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The sea calls for navigators, it calls for floating with sails puffed by the wind, it asks for the precision of boys skillful in cutting foam as they build their canoes.

Here in Tatajuba we are learning about the nature of liquid play. We are noticing how a good foam canoe captain must know the movements of the air even better than those of the water. The symmetry of the weight of the wind counterbalanced by pebbles or mud placed inside the canoes. Knowledge from the navigational universe.

The boys here make two types of canoes: out of foam or out of timbaúba root. While we wait for the timbaúba root to dry in the sun for a few days, we wanted to learn how make the foam ones.

Finding enough foam so many boys is not a problem since Seu Zé Arteiro buys broken containers, keeps tons of it in his backyard, and uses it to fill the barges that take tourists back and forth to Jericoacocara.

It is a gift for us to be able to watch the boys’ hands as they cut the foam so precisely, removing the excesses and slowly revealing the right shape for a canoe. Their hands also make lots of mistakes, but persistence pulls ahead and the canoe gets made one way or another.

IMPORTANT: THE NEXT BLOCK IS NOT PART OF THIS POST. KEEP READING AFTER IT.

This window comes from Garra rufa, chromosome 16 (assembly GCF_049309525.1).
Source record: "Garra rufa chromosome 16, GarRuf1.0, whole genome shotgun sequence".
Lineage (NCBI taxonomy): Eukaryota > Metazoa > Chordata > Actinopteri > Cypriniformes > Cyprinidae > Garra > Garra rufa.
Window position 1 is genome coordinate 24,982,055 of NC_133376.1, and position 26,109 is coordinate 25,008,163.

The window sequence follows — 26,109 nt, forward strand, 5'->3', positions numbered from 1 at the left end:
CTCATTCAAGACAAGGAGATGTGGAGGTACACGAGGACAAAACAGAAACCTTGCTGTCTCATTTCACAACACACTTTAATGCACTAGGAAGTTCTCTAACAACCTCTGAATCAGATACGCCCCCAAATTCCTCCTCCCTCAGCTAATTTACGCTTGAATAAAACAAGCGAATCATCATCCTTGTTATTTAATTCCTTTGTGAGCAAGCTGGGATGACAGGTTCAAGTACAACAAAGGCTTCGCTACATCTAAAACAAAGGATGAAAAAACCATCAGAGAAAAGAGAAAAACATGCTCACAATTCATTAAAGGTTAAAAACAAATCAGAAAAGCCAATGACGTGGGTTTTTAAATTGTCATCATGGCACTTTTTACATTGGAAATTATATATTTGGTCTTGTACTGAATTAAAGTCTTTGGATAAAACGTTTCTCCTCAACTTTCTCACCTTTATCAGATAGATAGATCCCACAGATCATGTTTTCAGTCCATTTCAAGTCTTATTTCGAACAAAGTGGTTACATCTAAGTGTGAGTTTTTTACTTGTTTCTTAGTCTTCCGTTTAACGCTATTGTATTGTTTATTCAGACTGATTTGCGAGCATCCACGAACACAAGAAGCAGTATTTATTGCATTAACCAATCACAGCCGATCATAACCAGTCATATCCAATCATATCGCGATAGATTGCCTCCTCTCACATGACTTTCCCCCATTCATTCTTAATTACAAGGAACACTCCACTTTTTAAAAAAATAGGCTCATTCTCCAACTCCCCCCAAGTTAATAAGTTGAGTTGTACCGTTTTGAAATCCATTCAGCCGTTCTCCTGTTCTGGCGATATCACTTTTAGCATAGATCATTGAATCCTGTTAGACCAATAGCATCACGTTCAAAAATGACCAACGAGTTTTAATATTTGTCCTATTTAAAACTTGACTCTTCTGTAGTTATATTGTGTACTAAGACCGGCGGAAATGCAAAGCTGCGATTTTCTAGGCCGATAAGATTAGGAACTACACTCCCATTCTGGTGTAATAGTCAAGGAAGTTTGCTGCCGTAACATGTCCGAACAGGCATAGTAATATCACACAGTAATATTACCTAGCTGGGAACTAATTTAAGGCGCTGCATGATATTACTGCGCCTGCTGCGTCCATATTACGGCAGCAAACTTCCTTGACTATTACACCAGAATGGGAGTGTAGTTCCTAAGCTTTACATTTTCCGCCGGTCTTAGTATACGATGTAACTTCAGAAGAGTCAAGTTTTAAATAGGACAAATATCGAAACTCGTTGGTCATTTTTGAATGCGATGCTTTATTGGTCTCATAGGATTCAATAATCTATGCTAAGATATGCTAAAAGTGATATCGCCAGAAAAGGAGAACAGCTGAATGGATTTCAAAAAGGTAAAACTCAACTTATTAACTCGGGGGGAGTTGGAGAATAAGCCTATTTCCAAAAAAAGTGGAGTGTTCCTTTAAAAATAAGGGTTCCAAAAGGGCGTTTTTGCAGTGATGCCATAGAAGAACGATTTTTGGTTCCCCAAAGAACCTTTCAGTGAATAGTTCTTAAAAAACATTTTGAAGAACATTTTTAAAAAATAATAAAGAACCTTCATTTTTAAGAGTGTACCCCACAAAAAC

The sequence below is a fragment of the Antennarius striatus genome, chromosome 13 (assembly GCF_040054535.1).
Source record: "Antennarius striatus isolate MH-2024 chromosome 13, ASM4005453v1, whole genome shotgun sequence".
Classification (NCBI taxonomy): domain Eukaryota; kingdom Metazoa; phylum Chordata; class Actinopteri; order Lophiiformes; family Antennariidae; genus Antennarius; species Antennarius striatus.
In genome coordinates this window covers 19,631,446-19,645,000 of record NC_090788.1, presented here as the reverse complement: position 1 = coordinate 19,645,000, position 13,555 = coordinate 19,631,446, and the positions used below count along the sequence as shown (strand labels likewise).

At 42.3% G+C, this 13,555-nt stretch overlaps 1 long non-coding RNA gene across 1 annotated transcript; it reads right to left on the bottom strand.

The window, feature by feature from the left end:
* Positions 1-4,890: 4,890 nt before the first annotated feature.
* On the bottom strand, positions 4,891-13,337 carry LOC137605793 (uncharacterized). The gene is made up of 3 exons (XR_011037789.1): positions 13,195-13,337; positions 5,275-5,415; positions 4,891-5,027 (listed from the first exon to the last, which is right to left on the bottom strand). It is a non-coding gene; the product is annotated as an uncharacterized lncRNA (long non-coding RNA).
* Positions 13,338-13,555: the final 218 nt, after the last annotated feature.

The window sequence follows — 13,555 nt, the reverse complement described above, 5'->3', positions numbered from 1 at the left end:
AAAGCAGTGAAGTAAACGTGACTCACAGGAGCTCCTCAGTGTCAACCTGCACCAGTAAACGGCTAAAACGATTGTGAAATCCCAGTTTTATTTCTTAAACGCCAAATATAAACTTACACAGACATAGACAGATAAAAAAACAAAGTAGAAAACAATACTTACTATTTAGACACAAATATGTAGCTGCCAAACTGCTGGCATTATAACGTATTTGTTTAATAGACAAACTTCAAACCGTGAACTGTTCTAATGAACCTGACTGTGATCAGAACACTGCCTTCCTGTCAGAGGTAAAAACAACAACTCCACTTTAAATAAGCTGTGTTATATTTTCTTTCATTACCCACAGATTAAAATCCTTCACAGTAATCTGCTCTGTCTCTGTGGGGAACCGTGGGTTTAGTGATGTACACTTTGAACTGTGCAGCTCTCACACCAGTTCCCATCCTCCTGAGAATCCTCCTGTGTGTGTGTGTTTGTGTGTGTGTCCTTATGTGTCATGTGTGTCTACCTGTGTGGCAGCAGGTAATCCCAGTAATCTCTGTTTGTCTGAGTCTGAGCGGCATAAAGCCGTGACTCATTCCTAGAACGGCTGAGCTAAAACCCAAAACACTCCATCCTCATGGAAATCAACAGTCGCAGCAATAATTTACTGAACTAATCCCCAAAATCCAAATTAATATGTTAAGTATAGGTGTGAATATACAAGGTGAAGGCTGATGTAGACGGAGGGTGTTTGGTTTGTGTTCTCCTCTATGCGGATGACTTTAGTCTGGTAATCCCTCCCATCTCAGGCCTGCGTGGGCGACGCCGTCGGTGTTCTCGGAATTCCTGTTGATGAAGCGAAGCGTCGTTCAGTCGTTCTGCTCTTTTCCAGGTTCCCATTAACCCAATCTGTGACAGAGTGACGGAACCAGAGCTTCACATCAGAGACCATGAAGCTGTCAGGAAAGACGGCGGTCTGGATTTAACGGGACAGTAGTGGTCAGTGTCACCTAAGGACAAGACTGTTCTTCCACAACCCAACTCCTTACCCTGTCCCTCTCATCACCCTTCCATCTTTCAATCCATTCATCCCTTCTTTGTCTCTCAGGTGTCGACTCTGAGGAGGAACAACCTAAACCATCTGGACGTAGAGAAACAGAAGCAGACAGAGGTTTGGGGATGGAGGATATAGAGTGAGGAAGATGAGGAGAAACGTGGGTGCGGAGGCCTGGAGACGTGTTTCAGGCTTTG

The cutting gestures are even subtler when it comes to making the mast. The sticks for the mast and the tack must have the ideal weight, the right size, “otherwise they’re no good for sailing,” they say. The sail, or cloth as they call it, is a plastic bag carefully sewn along its edge.





An entire morning to bring shape to the foam canoe, and another morning to build the masts and rudders. Only on the third day was everything ready in order to put the canoes in the water and hold regattas.


The regatta is the climax of the game, but not necessarily the main part. To build the toy is pure play, it is to dig into the entrails of the material and hold a dialogue with it through the most diverse paths of the imagination.

Those who don’t know how to build stand by the side, taking advantage of one of the best mechanisms for learning: close and silent observation. No one teaches anyone, but everybody learns by building together.

The children’s regattas follow the formula of those held by the adults; it’s a serious game for serious competitors. In previous years they even had sponsors, asking for R$1.00 from the local businesses. They managed to raise R$5.00, which was the winner’s prize.

The regatta takes place during the day’s best hour for the wind. Each one positions himself in the sea with his canoe and the faith that he will be winner.

At the “go” signal, they simply take their hands off the vessel and let the wind do the rest. You can only touch it if it capsizes or takes a wrong turn, otherwise all you do is run to the finish line to see who the winner is.

Three days of pure anticipation that’s worth as much as it weighs.






Text and photos: Renata Meirelles

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